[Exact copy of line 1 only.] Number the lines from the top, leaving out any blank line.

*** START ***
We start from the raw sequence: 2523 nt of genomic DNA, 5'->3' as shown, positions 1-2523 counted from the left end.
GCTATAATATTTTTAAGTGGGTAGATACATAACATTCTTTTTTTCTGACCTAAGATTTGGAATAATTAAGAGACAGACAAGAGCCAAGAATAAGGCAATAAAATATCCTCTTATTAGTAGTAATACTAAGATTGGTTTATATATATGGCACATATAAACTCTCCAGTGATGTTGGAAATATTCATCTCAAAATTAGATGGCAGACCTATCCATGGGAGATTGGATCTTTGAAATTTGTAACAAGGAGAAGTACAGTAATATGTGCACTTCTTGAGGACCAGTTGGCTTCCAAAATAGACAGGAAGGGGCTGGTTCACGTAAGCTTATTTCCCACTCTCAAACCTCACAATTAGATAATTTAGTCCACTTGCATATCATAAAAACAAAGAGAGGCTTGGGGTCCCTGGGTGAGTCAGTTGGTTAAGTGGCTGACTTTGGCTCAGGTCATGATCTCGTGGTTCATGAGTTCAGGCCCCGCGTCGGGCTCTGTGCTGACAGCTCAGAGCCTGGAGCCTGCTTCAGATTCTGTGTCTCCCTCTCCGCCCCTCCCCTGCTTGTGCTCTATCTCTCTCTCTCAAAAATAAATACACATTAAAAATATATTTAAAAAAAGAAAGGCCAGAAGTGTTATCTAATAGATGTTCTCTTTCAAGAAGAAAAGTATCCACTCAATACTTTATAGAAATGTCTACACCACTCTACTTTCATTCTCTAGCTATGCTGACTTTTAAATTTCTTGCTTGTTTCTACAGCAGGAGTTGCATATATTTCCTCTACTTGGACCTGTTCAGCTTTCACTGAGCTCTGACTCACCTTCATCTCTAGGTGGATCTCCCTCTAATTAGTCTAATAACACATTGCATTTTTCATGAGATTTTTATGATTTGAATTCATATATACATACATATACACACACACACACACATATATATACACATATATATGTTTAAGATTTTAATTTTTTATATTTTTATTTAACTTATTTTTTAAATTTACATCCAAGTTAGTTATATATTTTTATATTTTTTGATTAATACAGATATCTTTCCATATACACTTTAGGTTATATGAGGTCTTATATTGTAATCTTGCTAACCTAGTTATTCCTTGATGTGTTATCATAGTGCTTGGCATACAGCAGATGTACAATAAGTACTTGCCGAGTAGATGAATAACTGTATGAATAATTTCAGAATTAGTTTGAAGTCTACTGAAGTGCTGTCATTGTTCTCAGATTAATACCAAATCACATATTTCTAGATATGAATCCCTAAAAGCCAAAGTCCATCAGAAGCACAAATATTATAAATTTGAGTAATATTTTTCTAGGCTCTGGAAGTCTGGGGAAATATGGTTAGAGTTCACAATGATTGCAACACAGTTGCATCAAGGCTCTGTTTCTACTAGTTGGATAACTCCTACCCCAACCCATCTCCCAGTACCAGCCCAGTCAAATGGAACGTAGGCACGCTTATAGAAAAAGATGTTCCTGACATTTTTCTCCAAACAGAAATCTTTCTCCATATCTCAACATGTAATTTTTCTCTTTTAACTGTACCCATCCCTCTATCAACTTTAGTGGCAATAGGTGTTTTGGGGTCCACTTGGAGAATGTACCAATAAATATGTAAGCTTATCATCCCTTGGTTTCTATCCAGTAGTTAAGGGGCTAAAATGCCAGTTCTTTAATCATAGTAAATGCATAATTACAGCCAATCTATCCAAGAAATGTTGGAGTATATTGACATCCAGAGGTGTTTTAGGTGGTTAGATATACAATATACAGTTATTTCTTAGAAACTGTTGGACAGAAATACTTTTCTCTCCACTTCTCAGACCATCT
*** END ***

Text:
We start from the raw sequence: 2523 nt of genomic DNA, 5'->3' as shown, positions 1-2523 counted from the left end.